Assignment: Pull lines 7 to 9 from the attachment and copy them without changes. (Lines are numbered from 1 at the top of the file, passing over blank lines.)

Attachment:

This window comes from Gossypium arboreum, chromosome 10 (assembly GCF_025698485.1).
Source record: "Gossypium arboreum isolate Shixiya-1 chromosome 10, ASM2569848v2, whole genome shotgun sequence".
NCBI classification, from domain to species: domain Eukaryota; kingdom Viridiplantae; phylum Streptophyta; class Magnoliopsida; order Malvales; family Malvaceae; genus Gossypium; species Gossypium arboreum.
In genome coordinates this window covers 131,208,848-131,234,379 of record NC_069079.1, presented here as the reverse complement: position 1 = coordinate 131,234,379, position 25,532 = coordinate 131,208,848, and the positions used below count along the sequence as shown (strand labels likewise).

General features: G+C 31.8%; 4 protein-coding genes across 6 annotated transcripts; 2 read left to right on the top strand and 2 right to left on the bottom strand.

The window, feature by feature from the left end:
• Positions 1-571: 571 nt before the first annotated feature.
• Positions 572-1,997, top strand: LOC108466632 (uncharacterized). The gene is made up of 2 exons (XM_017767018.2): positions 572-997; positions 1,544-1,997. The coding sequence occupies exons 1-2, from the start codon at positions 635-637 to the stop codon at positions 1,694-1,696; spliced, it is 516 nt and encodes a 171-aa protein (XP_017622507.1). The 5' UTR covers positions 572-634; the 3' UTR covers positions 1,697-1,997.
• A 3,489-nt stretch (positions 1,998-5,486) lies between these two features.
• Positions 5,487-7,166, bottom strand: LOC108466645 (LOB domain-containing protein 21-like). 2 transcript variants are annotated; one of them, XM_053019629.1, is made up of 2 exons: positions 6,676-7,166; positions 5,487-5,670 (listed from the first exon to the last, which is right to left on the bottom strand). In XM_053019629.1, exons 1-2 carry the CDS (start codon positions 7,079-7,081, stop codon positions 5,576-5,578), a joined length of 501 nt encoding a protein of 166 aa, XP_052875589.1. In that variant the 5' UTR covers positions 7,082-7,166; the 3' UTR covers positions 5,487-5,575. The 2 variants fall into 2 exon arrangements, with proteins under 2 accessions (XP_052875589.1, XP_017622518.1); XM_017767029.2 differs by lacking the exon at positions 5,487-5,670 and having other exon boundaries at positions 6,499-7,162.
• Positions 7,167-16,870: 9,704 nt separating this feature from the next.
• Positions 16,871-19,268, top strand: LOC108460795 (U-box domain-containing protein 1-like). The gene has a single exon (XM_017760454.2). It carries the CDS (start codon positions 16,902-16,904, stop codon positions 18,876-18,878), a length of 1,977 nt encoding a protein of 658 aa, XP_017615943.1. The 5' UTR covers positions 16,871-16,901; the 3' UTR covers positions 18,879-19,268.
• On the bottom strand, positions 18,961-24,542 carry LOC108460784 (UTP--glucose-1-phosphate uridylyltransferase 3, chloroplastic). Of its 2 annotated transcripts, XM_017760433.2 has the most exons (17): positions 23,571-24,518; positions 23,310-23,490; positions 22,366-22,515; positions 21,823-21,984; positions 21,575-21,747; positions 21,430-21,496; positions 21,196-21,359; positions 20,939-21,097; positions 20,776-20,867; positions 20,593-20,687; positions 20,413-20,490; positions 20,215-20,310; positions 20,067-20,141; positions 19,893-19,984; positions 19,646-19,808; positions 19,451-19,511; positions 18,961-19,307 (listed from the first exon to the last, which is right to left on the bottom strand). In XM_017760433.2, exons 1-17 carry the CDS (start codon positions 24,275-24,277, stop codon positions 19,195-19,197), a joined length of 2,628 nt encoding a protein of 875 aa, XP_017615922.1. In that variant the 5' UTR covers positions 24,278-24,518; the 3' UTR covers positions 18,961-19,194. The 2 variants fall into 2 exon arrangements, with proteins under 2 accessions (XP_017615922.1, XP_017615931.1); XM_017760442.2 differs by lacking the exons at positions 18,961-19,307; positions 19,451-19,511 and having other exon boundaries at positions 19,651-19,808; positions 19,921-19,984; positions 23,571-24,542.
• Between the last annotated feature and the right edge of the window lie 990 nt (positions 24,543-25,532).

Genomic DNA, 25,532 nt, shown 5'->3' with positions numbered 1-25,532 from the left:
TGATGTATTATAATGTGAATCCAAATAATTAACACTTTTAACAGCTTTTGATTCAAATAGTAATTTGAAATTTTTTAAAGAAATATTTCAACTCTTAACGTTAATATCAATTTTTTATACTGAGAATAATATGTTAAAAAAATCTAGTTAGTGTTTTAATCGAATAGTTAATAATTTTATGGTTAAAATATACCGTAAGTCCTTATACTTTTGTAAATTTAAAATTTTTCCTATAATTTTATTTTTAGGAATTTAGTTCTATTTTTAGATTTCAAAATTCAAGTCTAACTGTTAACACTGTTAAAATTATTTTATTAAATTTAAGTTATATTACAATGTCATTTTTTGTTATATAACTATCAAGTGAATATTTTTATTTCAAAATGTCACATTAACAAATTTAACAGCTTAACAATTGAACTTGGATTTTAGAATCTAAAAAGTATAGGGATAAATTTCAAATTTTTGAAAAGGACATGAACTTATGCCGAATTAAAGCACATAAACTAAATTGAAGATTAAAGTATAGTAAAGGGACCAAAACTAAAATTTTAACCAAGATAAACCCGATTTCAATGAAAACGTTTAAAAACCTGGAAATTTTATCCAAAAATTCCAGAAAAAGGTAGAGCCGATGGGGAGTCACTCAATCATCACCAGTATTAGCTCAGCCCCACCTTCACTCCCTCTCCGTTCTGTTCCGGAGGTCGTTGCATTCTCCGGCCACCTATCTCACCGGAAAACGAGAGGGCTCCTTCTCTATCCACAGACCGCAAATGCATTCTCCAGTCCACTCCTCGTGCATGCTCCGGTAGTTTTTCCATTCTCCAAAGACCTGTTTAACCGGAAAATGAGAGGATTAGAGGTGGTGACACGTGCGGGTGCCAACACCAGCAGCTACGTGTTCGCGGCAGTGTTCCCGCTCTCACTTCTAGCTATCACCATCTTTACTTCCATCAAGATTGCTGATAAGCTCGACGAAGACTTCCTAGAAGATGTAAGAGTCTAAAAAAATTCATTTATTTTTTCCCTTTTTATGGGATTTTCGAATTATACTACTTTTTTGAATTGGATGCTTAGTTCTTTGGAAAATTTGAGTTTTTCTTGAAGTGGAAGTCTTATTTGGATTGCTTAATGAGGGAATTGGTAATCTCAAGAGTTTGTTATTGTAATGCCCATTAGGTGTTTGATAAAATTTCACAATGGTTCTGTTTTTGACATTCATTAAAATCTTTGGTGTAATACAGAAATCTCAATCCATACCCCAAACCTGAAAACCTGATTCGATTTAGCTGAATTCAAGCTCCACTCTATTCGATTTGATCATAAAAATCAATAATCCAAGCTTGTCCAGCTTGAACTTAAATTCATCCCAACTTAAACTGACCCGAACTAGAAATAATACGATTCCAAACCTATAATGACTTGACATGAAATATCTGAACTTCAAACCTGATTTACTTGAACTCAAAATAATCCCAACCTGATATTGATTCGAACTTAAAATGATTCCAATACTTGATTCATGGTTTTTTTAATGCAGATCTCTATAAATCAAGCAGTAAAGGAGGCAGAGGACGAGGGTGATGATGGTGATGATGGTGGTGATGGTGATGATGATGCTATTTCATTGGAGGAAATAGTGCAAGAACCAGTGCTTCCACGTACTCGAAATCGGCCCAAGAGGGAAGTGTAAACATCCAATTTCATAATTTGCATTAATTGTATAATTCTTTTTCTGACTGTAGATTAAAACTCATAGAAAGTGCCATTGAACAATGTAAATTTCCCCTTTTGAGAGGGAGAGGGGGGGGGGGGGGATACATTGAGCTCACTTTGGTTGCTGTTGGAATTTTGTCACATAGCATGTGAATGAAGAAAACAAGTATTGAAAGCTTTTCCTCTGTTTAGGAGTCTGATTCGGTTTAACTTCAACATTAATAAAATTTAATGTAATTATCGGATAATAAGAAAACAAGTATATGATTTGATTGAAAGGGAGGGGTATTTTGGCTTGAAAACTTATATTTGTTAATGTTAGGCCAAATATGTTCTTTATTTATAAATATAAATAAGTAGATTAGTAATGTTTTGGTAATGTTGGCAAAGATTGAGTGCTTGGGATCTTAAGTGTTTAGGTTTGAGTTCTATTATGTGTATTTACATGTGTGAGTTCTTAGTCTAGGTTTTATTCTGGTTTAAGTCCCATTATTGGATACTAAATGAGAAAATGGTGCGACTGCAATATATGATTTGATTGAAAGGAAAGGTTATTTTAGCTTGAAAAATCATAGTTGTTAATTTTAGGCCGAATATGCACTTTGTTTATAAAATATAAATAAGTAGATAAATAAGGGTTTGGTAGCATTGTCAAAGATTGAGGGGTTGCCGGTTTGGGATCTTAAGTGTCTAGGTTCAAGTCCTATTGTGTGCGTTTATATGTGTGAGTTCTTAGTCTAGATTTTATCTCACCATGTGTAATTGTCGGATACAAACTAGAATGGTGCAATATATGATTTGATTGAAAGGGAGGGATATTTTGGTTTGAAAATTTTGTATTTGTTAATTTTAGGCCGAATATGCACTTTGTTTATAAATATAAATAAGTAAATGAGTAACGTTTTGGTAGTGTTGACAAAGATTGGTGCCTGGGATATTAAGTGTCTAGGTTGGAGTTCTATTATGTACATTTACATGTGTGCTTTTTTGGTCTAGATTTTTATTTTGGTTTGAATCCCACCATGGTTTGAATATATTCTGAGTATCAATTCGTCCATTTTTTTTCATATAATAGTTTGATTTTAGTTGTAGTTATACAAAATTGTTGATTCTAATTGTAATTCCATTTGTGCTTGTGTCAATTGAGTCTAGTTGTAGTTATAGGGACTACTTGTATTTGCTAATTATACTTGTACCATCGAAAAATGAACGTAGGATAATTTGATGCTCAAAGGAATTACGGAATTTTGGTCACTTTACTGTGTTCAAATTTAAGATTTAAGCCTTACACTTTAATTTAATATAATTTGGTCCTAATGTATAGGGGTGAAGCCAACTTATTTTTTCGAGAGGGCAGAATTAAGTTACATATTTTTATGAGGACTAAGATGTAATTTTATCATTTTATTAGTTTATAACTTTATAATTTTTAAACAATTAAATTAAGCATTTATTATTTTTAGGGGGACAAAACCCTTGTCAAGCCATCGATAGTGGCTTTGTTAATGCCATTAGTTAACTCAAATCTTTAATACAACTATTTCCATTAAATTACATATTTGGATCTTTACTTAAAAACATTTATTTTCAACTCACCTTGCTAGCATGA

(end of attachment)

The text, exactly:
• Positions 1-571: 571 nt before the first annotated feature.
• Positions 572-1,997, top strand: LOC108466632 (uncharacterized). The gene is made up of 2 exons (XM_017767018.2): positions 572-997; positions 1,544-1,997. The coding sequence occupies exons 1-2, from the start codon at positions 635-637 to the stop codon at positions 1,694-1,696; spliced, it is 516 nt and encodes a 171-aa protein (XP_017622507.1). The 5' UTR covers positions 572-634; the 3' UTR covers positions 1,697-1,997.
• A 3,489-nt stretch (positions 1,998-5,486) lies between these two features.